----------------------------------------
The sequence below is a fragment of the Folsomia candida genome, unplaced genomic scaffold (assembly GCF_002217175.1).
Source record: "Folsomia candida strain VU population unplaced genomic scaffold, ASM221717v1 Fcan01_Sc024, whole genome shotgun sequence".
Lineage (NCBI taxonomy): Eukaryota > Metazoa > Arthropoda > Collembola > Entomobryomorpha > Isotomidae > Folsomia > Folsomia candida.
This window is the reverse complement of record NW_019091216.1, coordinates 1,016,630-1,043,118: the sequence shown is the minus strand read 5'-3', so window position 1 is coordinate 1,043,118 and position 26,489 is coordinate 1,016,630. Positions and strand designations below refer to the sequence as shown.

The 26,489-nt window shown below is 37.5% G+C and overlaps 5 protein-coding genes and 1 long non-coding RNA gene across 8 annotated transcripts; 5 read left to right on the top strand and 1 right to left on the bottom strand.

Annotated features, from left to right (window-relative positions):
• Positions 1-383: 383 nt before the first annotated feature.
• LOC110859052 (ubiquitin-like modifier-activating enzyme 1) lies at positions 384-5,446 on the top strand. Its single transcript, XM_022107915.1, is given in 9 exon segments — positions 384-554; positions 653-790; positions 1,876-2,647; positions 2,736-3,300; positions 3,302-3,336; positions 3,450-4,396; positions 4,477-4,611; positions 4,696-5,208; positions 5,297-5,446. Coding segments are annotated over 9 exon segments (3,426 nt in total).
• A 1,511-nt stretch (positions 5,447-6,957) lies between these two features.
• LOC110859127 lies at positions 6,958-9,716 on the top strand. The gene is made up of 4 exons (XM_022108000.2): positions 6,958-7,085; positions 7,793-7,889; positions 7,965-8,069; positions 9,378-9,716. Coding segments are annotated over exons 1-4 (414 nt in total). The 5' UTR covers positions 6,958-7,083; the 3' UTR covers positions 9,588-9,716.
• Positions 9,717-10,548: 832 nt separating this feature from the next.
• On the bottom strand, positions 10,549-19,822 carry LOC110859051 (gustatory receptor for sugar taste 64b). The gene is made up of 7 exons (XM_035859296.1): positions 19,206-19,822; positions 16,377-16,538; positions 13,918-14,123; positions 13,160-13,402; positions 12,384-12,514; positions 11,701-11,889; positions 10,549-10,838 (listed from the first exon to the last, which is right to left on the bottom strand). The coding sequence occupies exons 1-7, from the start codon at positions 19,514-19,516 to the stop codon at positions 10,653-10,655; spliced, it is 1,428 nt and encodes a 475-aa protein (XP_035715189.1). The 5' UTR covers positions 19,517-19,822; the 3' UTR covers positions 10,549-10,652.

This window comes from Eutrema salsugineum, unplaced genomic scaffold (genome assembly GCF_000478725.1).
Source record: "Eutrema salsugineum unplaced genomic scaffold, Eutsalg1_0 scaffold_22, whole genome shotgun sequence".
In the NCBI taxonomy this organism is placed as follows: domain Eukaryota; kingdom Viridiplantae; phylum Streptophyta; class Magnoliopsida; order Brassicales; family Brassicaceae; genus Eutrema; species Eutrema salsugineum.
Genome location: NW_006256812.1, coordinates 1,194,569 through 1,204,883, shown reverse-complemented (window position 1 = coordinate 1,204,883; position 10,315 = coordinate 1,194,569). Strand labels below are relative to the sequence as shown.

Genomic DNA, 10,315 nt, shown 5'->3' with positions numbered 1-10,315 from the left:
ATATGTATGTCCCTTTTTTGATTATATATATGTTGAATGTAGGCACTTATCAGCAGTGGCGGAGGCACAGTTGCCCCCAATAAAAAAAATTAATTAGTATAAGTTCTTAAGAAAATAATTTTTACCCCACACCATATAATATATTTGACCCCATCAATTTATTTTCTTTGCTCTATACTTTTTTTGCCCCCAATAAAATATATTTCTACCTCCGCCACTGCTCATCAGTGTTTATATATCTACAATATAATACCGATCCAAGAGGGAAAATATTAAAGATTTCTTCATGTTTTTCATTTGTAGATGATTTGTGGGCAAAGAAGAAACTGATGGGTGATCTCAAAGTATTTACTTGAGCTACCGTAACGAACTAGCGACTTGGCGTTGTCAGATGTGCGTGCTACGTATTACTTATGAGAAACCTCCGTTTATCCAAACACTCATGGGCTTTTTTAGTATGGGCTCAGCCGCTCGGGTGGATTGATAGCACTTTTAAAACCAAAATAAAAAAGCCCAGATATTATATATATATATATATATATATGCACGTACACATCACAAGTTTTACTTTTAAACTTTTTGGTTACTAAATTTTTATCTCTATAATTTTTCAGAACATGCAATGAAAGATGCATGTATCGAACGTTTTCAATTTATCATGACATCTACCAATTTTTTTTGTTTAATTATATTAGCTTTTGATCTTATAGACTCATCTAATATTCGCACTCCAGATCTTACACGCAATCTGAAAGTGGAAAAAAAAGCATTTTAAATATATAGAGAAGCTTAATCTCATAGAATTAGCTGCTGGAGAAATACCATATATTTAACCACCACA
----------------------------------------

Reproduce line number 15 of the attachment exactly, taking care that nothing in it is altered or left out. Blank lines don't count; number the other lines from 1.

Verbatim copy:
In the NCBI taxonomy this organism is placed as follows: domain Eukaryota; kingdom Viridiplantae; phylum Streptophyta; class Magnoliopsida; order Brassicales; family Brassicaceae; genus Eutrema; species Eutrema salsugineum.